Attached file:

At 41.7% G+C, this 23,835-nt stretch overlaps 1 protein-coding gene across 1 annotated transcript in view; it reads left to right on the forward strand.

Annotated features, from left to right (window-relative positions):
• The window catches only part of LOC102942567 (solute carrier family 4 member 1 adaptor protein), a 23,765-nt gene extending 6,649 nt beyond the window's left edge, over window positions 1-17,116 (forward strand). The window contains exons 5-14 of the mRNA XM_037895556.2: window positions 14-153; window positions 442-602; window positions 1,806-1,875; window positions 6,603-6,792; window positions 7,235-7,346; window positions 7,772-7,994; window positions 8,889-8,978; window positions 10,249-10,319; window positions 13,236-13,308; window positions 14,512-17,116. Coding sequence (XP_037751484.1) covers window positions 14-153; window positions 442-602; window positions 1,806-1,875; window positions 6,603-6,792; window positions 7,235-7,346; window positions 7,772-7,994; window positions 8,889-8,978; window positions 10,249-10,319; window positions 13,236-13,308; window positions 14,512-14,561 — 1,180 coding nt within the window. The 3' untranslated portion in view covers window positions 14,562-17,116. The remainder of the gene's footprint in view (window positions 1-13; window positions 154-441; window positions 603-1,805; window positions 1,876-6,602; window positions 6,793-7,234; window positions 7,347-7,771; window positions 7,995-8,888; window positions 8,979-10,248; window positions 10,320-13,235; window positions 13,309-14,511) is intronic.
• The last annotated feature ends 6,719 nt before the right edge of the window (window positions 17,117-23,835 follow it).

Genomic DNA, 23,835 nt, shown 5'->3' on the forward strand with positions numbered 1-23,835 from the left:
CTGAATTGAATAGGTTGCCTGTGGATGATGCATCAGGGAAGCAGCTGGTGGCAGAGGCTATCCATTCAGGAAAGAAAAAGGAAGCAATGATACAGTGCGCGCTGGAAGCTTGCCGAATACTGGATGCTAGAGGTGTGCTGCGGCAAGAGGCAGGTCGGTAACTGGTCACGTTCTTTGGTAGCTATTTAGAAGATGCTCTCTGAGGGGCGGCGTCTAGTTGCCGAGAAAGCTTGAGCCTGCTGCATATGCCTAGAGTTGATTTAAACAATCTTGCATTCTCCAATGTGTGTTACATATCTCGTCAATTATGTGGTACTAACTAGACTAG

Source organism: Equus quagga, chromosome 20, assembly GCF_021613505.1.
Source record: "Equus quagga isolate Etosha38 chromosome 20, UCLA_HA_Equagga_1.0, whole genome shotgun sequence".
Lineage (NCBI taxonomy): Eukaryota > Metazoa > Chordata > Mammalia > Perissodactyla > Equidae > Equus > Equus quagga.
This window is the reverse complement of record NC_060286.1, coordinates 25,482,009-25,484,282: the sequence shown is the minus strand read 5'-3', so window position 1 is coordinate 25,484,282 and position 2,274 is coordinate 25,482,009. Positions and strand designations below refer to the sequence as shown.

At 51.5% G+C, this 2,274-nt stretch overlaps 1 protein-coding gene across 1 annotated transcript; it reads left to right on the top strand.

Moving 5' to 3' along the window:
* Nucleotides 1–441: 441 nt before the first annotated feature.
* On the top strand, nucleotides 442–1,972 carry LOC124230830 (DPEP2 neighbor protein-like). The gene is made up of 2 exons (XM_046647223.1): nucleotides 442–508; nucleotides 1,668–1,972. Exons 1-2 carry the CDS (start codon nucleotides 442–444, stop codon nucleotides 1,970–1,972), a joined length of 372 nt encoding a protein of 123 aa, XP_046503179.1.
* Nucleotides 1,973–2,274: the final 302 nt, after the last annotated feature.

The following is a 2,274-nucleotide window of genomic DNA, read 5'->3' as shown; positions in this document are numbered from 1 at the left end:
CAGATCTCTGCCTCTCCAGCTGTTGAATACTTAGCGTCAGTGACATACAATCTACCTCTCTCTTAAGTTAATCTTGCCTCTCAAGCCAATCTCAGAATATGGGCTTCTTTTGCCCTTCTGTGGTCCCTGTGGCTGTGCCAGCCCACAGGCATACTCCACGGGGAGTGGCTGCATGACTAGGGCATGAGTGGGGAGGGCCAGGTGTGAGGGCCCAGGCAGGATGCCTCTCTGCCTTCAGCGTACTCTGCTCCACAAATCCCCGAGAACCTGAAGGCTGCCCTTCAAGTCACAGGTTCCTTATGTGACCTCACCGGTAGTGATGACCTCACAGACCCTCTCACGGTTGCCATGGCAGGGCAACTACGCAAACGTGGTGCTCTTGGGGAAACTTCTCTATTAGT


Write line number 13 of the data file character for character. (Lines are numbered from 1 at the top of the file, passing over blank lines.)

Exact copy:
* Nucleotides 1–441: 441 nt before the first annotated feature.